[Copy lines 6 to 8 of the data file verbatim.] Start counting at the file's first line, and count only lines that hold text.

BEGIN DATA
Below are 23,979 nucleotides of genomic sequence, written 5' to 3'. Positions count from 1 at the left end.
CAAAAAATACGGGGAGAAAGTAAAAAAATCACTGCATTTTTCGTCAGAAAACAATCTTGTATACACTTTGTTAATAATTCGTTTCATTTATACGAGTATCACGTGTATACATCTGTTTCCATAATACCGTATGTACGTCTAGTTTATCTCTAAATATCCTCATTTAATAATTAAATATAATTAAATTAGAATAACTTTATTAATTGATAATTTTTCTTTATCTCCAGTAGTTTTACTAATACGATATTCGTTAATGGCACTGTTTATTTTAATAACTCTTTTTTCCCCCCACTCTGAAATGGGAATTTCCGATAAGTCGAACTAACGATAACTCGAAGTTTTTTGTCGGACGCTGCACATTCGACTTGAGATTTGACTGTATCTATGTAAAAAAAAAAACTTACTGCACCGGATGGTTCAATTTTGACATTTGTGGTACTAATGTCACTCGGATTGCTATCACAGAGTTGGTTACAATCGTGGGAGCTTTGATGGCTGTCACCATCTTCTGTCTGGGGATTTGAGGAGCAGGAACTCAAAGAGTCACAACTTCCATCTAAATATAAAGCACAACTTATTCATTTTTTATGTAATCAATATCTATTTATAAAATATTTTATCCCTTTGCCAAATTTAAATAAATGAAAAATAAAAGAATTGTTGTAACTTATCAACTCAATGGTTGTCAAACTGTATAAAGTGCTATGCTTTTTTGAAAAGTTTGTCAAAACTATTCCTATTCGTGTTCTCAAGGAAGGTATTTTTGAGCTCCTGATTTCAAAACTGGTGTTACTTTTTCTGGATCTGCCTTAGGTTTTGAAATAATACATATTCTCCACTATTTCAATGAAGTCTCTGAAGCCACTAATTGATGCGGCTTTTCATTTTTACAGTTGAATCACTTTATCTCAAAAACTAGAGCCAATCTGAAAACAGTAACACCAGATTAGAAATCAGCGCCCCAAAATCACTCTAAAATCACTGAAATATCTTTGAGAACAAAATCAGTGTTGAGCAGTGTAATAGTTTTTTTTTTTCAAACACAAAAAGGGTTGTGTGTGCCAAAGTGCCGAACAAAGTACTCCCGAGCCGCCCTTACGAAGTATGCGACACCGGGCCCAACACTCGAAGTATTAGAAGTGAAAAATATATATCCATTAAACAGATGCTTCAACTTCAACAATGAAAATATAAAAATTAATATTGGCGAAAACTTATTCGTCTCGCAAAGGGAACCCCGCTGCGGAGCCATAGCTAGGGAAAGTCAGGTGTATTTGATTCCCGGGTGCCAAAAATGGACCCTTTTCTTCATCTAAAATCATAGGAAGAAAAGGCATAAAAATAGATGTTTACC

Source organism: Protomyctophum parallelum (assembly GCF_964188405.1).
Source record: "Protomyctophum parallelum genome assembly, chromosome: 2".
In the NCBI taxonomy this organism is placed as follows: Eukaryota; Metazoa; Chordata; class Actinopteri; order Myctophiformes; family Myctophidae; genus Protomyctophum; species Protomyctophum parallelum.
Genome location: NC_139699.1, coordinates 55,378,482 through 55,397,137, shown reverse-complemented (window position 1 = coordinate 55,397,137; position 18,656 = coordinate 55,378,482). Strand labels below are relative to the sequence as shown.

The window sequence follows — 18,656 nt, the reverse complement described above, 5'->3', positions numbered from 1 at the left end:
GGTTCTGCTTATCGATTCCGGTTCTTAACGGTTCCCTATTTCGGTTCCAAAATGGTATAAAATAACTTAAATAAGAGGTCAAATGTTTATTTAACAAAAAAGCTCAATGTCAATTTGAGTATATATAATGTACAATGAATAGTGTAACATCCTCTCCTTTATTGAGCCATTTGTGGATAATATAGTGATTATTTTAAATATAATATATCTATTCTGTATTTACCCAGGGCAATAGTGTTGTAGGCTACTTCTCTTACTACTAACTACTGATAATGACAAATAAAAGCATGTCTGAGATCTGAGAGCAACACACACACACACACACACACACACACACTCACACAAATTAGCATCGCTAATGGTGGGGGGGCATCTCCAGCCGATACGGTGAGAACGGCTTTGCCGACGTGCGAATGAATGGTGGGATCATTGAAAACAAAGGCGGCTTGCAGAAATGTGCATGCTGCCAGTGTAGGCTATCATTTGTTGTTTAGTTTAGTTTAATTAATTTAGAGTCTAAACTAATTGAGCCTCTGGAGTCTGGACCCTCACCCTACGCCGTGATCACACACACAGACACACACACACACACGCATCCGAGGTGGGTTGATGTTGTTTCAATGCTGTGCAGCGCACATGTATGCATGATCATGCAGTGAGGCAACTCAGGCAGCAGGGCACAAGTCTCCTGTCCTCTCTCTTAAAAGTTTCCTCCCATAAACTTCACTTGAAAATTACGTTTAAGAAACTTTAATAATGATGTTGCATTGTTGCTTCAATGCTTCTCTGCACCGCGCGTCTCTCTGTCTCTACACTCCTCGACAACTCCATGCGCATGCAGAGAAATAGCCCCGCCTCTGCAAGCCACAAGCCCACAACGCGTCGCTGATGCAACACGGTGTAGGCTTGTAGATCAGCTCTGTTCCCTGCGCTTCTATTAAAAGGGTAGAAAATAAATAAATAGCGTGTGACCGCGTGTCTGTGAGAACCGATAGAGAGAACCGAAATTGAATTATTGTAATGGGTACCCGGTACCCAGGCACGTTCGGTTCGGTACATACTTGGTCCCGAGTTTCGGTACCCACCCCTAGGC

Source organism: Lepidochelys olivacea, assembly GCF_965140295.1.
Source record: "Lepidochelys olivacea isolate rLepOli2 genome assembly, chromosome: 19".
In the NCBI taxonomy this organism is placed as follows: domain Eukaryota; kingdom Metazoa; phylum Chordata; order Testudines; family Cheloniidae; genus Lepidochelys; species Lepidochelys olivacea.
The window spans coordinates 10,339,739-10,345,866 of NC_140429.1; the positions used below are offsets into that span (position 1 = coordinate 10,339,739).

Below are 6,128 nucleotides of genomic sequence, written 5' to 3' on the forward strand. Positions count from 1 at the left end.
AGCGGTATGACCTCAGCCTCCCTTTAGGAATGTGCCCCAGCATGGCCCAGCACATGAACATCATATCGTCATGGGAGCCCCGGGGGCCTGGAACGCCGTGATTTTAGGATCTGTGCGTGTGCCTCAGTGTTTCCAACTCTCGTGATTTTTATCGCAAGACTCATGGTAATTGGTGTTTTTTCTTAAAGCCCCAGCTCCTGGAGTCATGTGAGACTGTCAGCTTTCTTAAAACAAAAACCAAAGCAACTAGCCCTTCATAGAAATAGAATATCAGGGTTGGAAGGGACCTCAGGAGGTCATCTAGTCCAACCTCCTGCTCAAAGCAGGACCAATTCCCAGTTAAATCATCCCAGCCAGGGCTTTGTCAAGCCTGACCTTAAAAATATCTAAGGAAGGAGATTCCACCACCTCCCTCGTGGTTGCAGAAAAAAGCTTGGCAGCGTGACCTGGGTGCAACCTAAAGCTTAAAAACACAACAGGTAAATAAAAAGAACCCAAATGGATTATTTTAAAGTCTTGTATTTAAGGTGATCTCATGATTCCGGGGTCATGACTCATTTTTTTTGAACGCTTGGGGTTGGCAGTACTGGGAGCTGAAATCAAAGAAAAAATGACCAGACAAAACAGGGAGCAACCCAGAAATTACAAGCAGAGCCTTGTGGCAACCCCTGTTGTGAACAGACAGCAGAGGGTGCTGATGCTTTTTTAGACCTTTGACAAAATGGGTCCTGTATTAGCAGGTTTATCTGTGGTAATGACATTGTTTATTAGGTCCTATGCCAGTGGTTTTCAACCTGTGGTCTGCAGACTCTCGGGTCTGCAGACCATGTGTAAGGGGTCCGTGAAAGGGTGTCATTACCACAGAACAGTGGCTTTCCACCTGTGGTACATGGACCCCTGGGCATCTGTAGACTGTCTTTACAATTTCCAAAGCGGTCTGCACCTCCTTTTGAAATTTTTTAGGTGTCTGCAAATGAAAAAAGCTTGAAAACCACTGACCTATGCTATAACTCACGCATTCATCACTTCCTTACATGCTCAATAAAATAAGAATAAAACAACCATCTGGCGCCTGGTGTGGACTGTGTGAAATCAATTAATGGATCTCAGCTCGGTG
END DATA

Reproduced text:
Genome location: NC_139699.1, coordinates 55,378,482 through 55,397,137, shown reverse-complemented (window position 1 = coordinate 55,397,137; position 18,656 = coordinate 55,378,482). Strand labels below are relative to the sequence as shown.

The window sequence follows — 18,656 nt, the reverse complement described above, 5'->3', positions numbered from 1 at the left end:
GGTTCTGCTTATCGATTCCGGTTCTTAACGGTTCCCTATTTCGGTTCCAAAATGGTATAAAATAACTTAAATAAGAGGTCAAATGTTTATTTAACAAAAAAGCTCAATGTCAATTTGAGTATATATAATGTACAATGAATAGTGTAACATCCTCTCCTTTATTGAGCCATTTGTGGATAATATAGTGATTATTTTAAATATAATATATCTATTCTGTATTTACCCAGGGCAATAGTGTTGTAGGCTACTTCTCTTACTACTAACTACTGATAATGACAAATAAAAGCATGTCTGAGATCTGAGAGCAACACACACACACACACACACACACACACACTCACACAAATTAGCATCGCTAATGGTGGGGGGGCATCTCCAGCCGATACGGTGAGAACGGCTTTGCCGACGTGCGAATGAATGGTGGGATCATTGAAAACAAAGGCGGCTTGCAGAAATGTGCATGCTGCCAGTGTAGGCTATCATTTGTTGTTTAGTTTAGTTTAATTAATTTAGAGTCTAAACTAATTGAGCCTCTGGAGTCTGGACCCTCACCCTACGCCGTGATCACACACACAGACACACACACACACACGCATCCGAGGTGGGTTGATGTTGTTTCAATGCTGTGCAGCGCACATGTATGCATGATCATGCAGTGAGGCAACTCAGGCAGCAGGGCACAAGTCTCCTGTCCTCTCTCTTAAAAGTTTCCTCCCATAAACTTCACTTGAAAATTACGTTTAAGAAACTTTAATAATGATGTTGCATTGTTGCTTCAATGCTTCTCTGCACCGCGCGTCTCTCTGTCTCTACACTCCTCGACAACTCCATGCGCATGCAGAGAAATAGCCCCGCCTCTGCAAGCCACAAGCCCACAACGCGTCGCTGATGCAACACGGTGTAGGCTTGTAGATCAGCTCTGTTCCCTGCGCTTCTATTAAAAGGGTAGAAAATAAATAAATAGCGTGTGACCGCGTGTCTGTGAGAACCGATAGAGAGAACCGAAATTGAATTATTGTAATGGGTACCCGGTACCCAGGCACGTTCGGTTCGGTACATACTTGGTCCCGAGTTTCGGTACCCACCCCTAGGC